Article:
I think that those of us who decide to dedicate our careers to storytelling have a strong artistic inclination. At least in my case, the ability to communicate and connect with large audiences through moving images, was what inspired my decision.
But if we talk about art, why not become painters, sculptors or explore any other purely artistic discipline? I do not know what would be the response of the large number of people who have the pleasure of working in communication; but I can, without a doubt, say that in my case it is because storytelling is art with structure.
I am not talking about art in which the author seeks to express herself independently from what her audience can feel or understand. When we talk about a documentary, institutional video, advertising campaign, infographic or any other form of mass communication, the effect we cause in our audience is fundamental. To try to control it, our artistic impulse needs to stick to certain narrative structures. To be creative, but limited by the guidelines of storytelling, is a challenge that I love. I call it my straitjacket.
Riding on emotions
The most important element of any communication product, some would say of any commercial product, is to trigger emotions. That makes the message much more interesting and memorable.
If we go to the cinema, we do it because we expect the story to make us feel something. When we scroll through Facebook, it is because knowing what our family and friends are doing, releases emotions too. We choose the most intuitive application for our mobile phones; that is to say that the story the application tells us provokes more satisfying emotions. Every time a person spends their time interacting with a story, they do it with the expectation of an emotional reaction. Note that in this case we are talking about stories in a broader sense than the traditional; interaction with a graphic or an application also counts as storytelling.
Gathering around stories is what makes us human. The ability to communicate with each other is what promoted the development of our society. We all tell stories all the time. Some of us simply do it professionally. Yet, even if we are all born with the ability (and the need!) to communicate, telling stories as a career is not so easy. To guide us we have, as I said before, a useful straitjacket.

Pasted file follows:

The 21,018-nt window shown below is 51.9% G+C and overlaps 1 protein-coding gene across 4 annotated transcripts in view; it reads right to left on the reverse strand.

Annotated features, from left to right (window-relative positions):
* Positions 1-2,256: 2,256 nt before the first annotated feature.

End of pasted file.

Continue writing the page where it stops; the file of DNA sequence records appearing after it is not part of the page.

The Syd Field paradigm. By: Emaze
It was that straitjacket that seduced me to dedicate myself to this career. How to tell interesting stories, with rhythm, which are exciting and at the same time clear, understandable and memorable? There are no infallible recipes; if there were, all the movies in which Hollywood has invested millions of dollars would be blockbusters. However, we continually hear about major financial disappointments in the Mecca of cinema.
We have no guarantee, but there are some clear clues. I call it my straitjacket because sometimes it can be frustrating to have to limit oneself, but in reality the exercise of shaping ideas according to guidelines can be a very enriching experience. Once you forget about relating a story as you please, storytelling becomes something much more polished and careful, and it is a truly unique craft.
What does that straightjacket look like? How is it used? Well, not even describing it is easy, because it depends entirely on the type of product that we are going to build. That is to say that the guidelines are different for cinematographic stories, documentaries, press releases, social networks, etc.
Broadly though, I can say that every narrative structure seeks to help us to deliver information in a way that captures the attention of our audience, makes sense, keeps them interested and produces the emotions sought.
The Hollywood narrative structure par excellence, for example, usually develops in three acts. Through them, surprises or pivot points that viewers do not anticipate are carefully threaded, while increasing the tension and speed of actions. The writer and director are planting clues throughout the story, so that the final resolution is satisfactory, and the emotions for which customers paid their entrance to the cinema take place.
The medium is the message
Herbert Marshall McLuhan, one of the first scholars of the mass media and information society, was the first to think that the message goes far beyond its content. That is, beyond the images or words and sounds that we are using. What this means is that the effect of what we say, changes even depending on what medium we say it through. It is not the same to disclose our messages in television, in a social event, the radio, a museum or twitter, for instance.
Needless to say, the challenge for us communicators today is monumental. We have to advise our clients not only on the best way to weave the story, but also on the most suitable means to reach the desired audiences.
At this point you can clearly see how that constrictive straightjacket that might initially seem frustrating, becomes a source of salvation. Before the innumerable options that we have today to build a story, and given that the audiences are bombarded at every instant with an avalanche of messages in all directions, the power to use a kind of guide to mould our work is really great news!
Yet from time to time I take a brush or sit at the piano and practice my love of art for art itself. But when I need to connect effectively and clearly with more people, beyond my own creative impulse, I always go back to studying and applying the fundamental principles of storytelling: the exciting straitjacket.